In This Review

Utopia Unarmed:  The Latin American Left After the Cold War
Utopia Unarmed: The Latin American Left After the Cold War
By Jorge G. Castaneda
Alfred A. Knopf, 1993, 498 pp.

This book deserves to be at the top of any reading list on Latin America. Jorge Castañeda, a well-known Mexican scholar, has written a timely, fascinating and skillfully crafted account of the impact of the end of the Cold War on the Latin American left. His canvas is large, truly hemispheric in scope, incorporating armed guerrillas, old-line communist parties and populist politicians, and reaching from a discussion of the role of the radicalized clergy and Jesuits to the machinations of Cuba's intelligence agents.

Perhaps the most remarkable feature of this book is its lack of self-censorship. The disintegration of the Soviet Union and the failure of the Cuban revolutionary experiment has freed the Latin American left to tell its own internal history, liberated from the fear that to do so will provide hostages for its enemies. Thus, Castañeda provides an extraordinary account of the activities of Manuel Piñeiro, who from the beginning of the Cuban revolution played a key role in building one of the world's most successful security services. He also provides insights into the internecine struggles within the Salvadoran left and Cuba's role in these bloody conflicts over tactics and leadership.

The pivotal role of intellectuals, not only within the left but also as interlocutors between government and opposition, and increasingly between Latin America and the West, is carefully examined here. Castañeda pulls no punches. He recognizes the intellectuals' easy seduction by power and their "cannibalistic" struggles for funding, prestige, jobs, and perks. Castañeda, who was educated at Princeton and the Sorbonne, comes from this intellectual milieu, of course, and is very much at home in the international left-liberal networks he so vividly describes. It is in this matrix that Castañeda places his new definition of Latin American national interests, recommending that the Latin American left exploit their international connections. The left, he believes, should move from outright opposition to everything Washington does toward concentrating on transnational coalitions to oppose specific U.S. policies the left objects to. "The U.S. political system did provide a large margin of action to those who want to make their case to the American public," he concludes. Indeed, this was the great lesson learned by the Sandinistas and Salvadoran left during the 1980s. "Mainly, they understood that the most effective ally, if not the most reliable friend, that practically anyone in Latin America with a U.S. agenda could seek was to be found within the United States."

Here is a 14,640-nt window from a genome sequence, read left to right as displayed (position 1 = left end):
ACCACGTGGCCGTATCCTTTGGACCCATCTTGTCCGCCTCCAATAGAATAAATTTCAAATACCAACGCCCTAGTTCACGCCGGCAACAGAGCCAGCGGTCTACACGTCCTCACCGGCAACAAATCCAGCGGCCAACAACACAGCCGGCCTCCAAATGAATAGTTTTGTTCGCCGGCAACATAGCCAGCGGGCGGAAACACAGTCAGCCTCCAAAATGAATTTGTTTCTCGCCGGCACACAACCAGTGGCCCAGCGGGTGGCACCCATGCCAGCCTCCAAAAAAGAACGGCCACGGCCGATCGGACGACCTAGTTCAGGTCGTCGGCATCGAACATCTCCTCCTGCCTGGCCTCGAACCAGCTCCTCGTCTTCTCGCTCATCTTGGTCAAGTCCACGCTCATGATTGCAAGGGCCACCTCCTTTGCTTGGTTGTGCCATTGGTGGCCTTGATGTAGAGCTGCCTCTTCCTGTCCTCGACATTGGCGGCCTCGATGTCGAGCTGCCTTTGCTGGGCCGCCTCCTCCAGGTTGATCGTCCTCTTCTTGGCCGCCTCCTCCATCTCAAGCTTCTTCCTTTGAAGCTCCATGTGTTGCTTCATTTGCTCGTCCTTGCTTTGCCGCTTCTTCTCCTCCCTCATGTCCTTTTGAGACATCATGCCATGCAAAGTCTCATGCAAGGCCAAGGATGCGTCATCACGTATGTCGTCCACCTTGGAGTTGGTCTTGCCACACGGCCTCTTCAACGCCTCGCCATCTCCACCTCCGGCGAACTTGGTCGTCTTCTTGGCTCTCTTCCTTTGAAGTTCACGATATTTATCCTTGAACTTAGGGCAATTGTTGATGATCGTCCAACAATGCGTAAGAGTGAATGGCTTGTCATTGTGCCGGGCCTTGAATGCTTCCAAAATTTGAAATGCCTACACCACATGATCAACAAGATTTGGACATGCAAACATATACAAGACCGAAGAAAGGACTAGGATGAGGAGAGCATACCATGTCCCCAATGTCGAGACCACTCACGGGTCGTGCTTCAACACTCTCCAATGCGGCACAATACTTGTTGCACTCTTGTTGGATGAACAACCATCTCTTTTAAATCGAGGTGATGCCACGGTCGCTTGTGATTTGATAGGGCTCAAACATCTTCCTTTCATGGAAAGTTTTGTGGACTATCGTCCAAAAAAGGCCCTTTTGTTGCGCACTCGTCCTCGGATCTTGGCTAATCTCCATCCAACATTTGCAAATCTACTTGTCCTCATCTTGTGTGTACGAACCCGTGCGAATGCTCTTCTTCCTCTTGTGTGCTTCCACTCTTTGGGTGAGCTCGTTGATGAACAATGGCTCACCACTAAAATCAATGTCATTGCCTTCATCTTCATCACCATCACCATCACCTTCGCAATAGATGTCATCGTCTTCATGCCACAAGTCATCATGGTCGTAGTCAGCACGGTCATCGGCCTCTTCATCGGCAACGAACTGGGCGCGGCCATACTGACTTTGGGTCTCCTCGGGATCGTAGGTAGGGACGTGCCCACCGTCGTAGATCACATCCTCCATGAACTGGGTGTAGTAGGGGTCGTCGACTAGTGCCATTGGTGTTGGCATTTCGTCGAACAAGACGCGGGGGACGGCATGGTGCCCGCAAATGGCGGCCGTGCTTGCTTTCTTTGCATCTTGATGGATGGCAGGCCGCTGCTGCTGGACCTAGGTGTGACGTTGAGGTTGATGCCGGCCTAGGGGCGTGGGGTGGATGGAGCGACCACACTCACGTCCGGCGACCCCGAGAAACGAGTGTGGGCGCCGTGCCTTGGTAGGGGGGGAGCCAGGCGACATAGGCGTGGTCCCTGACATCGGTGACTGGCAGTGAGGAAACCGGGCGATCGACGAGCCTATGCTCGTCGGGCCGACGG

Castañeda is sensitive to the explosion throughout Latin America of popular participation at the grass roots level in the 1980s, which constitutes a new component of the Latin American left, comprising church groups, organizations of urban dwellers, human-rights activists, and above all, women.